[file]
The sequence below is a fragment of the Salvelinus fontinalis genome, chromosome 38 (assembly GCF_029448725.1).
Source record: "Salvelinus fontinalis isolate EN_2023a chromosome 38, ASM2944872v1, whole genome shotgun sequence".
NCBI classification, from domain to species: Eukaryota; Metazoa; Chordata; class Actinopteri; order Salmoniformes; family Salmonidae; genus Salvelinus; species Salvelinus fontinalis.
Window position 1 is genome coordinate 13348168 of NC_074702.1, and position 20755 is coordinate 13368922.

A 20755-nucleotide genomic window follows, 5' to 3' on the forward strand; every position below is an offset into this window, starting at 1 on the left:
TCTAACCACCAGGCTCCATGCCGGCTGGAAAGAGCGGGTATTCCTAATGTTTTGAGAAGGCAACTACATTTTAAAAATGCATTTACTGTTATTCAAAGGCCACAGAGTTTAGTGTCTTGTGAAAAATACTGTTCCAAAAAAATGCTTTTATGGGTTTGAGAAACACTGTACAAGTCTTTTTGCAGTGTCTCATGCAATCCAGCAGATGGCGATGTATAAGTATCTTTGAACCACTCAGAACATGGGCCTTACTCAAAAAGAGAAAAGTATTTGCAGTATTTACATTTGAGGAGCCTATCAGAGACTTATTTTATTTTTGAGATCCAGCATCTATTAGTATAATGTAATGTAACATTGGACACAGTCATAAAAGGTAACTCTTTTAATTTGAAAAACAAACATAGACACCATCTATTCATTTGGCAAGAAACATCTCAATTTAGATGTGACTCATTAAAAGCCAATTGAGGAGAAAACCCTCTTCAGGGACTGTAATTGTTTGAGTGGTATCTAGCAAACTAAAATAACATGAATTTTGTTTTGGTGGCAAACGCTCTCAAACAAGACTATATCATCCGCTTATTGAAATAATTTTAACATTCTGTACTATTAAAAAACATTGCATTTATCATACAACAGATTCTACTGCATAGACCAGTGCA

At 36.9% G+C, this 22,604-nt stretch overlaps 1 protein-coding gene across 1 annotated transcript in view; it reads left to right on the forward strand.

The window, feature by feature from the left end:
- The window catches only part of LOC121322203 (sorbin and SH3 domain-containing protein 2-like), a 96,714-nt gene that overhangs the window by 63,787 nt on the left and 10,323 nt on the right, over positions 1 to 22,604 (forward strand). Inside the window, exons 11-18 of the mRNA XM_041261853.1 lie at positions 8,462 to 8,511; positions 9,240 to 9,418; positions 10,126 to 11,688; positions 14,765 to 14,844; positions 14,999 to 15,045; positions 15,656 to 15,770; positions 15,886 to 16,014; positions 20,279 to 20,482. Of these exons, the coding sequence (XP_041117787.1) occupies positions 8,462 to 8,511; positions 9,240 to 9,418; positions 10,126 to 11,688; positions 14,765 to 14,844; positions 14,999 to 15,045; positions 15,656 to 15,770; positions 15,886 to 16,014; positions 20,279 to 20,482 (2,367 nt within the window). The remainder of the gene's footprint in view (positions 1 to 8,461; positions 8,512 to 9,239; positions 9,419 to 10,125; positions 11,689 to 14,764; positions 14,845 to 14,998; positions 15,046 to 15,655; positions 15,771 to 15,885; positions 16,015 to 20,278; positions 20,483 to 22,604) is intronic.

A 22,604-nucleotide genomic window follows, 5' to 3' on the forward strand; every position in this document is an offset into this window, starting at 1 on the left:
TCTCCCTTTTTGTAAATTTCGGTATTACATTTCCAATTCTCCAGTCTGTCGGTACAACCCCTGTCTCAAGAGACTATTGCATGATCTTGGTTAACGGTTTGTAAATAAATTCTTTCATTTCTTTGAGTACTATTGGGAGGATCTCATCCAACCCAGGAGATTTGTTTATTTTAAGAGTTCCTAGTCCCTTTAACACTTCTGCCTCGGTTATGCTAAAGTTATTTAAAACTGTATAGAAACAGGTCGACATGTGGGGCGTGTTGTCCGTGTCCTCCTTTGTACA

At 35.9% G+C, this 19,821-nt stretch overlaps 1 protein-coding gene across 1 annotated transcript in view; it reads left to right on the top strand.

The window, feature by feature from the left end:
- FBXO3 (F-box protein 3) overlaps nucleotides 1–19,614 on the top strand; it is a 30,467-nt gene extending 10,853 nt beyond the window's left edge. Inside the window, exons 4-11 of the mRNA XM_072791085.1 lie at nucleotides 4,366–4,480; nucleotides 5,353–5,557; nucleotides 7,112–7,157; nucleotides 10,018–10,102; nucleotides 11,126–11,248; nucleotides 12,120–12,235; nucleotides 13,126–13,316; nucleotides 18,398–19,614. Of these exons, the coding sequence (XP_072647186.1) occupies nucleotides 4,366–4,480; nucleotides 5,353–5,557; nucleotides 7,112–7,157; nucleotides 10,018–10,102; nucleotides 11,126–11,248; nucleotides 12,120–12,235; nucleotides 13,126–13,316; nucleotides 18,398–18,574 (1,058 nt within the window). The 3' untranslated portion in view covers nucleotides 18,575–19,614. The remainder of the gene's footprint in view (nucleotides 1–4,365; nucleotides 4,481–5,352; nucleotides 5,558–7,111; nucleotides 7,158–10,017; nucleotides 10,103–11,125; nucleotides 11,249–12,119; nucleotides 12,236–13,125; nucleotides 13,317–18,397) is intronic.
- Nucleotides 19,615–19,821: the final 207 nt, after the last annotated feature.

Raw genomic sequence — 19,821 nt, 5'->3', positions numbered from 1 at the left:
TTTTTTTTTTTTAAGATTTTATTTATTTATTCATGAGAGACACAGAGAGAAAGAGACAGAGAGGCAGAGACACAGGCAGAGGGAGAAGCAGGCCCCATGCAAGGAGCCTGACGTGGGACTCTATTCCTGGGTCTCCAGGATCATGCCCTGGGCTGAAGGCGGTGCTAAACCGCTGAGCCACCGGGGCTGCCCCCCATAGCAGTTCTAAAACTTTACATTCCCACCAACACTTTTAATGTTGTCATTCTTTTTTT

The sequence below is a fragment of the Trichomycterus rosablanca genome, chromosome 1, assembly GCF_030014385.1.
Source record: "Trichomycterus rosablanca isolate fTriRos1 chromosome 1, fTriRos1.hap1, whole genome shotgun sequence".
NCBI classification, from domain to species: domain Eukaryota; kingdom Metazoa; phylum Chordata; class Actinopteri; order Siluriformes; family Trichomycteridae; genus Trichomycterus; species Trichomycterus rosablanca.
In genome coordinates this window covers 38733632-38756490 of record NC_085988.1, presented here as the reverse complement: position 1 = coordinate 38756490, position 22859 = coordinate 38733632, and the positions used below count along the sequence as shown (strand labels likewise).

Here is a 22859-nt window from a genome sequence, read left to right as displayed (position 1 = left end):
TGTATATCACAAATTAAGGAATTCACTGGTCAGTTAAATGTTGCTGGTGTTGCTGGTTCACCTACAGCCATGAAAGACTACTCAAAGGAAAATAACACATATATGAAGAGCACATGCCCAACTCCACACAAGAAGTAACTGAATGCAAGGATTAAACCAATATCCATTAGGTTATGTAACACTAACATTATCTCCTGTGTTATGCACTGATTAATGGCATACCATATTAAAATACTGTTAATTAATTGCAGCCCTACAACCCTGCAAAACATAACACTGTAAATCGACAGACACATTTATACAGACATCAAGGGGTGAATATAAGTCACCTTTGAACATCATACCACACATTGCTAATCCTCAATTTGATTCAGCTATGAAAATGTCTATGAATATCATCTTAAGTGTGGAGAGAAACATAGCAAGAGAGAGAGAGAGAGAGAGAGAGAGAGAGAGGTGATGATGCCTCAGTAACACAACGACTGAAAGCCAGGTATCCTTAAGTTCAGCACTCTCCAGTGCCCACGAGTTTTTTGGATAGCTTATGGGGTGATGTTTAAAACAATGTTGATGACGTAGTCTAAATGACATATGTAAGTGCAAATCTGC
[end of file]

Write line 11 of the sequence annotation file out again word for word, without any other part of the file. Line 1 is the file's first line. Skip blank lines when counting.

TCTCCCTTTTTGTAAATTTCGGTATTACATTTCCAATTCTCCAGTCTGTCGGTACAACCCCTGTCTCAAGAGACTATTGCATGATCTTGGTTAACGGTTTGTAAATAAATTCTTTCATTTCTTTGAGTACTATTGGGAGGATCTCATCCAACCCAGGAGATTTGTTTATTTTAAGAGTTCCTAGTCCCTTTAACACTTCTGCCTCGGTTATGCTAAAGTTATTTAAAACTGTATAGAAACAGGTCGACATGTGGGGCGTGTTGTCCGTGTCCTCCTTTGTACA